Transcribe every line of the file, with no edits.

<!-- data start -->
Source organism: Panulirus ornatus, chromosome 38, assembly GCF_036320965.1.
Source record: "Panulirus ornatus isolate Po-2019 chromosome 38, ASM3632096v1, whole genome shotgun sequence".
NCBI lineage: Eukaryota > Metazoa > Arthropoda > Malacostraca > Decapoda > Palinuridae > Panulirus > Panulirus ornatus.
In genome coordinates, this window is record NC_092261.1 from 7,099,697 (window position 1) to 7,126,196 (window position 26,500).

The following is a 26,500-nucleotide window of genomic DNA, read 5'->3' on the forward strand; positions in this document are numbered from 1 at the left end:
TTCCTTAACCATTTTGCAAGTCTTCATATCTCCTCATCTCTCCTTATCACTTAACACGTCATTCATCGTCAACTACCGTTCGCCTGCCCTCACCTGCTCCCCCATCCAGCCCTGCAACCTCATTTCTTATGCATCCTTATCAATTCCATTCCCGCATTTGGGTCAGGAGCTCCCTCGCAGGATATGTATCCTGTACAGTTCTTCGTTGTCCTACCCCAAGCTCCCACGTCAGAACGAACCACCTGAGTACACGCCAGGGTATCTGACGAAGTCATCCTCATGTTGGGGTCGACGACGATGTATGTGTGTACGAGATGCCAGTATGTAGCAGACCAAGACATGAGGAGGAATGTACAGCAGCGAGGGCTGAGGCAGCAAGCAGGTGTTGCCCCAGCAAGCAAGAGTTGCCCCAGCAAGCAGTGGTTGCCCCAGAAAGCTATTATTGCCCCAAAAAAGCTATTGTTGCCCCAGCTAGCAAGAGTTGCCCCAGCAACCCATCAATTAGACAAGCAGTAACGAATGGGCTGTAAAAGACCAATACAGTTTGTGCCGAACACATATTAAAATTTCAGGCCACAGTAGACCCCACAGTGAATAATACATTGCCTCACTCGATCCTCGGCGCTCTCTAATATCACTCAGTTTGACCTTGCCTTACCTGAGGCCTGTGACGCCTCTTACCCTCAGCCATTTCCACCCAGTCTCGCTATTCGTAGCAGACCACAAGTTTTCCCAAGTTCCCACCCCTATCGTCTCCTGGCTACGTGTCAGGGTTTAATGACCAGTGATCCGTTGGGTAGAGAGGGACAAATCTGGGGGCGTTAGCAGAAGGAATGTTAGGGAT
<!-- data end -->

Source organism: Panulirus ornatus, chromosome 38, assembly GCF_036320965.1.
Source record: "Panulirus ornatus isolate Po-2019 chromosome 38, ASM3632096v1, whole genome shotgun sequence".
NCBI lineage: Eukaryota > Metazoa > Arthropoda > Malacostraca > Decapoda > Palinuridae > Panulirus > Panulirus ornatus.
In genome coordinates, this window is record NC_092261.1 from 7,099,697 (window position 1) to 7,126,196 (window position 26,500).

The following is a 26,500-nucleotide window of genomic DNA, read 5'->3' on the forward strand; positions in this document are numbered from 1 at the left end:
TTCCTTAACCATTTTGCAAGTCTTCATATCTCCTCATCTCTCCTTATCACTTAACACGTCATTCATCGTCAACTACCGTTCGCCTGCCCTCACCTGCTCCCCCATCCAGCCCTGCAACCTCATTTCTTATGCATCCTTATCAATTCCATTCCCGCATTTGGGTCAGGAGCTCCCTCGCAGGATATGTATCCTGTACAGTTCTTCGTTGTCCTACCCCAAGCTCCCACGTCAGAACGAACCACCTGAGTACACGCCAGGGTATCTGACGAAGTCATCCTCATGTTGGGGTCGACGACGATGTATGTGTGTACGAGATGCCAGTATGTAGCAGACCAAGACATGAGGAGGAATGTACAGCAGCGAGGGCTGAGGCAGCAAGCAGGTGTTGCCCCAGCAAGCAAGAGTTGCCCCAGCAAGCAGTGGTTGCCCCAGAAAGCTATTATTGCCCCAAAAAAGCTATTGTTGCCCCAGCTAGCAAGAGTTGCCCCAGCAACCCATCAATTAGACAAGCAGTAACGAATGGGCTGTAAAAGACCAATACAGTTTGTGCCGAACACATATTAAAATTTCAGGCCACAGTAGACCCCACAGTGAATAATACATTGCCTCACTCGATCCTCGGCGCTCTCTAATATCACTCAGTTTGACCTTGCCTTACCTGAGGCCTGTGACGCCTCTTACCCTCAGCCATTTCCACCCAGTCTCGCTATTCGTAGCAGACCACAAGTTTTCCCAAGTTCCCACCCCTATCGTCTCCTGGCTACGTGTCAGGGTTTAATGACCAGTGATCCGTTGGGTAGAGAGGGACAAATCTGGGGGCGTTAGCAGAAGGAATGTTAGGGAT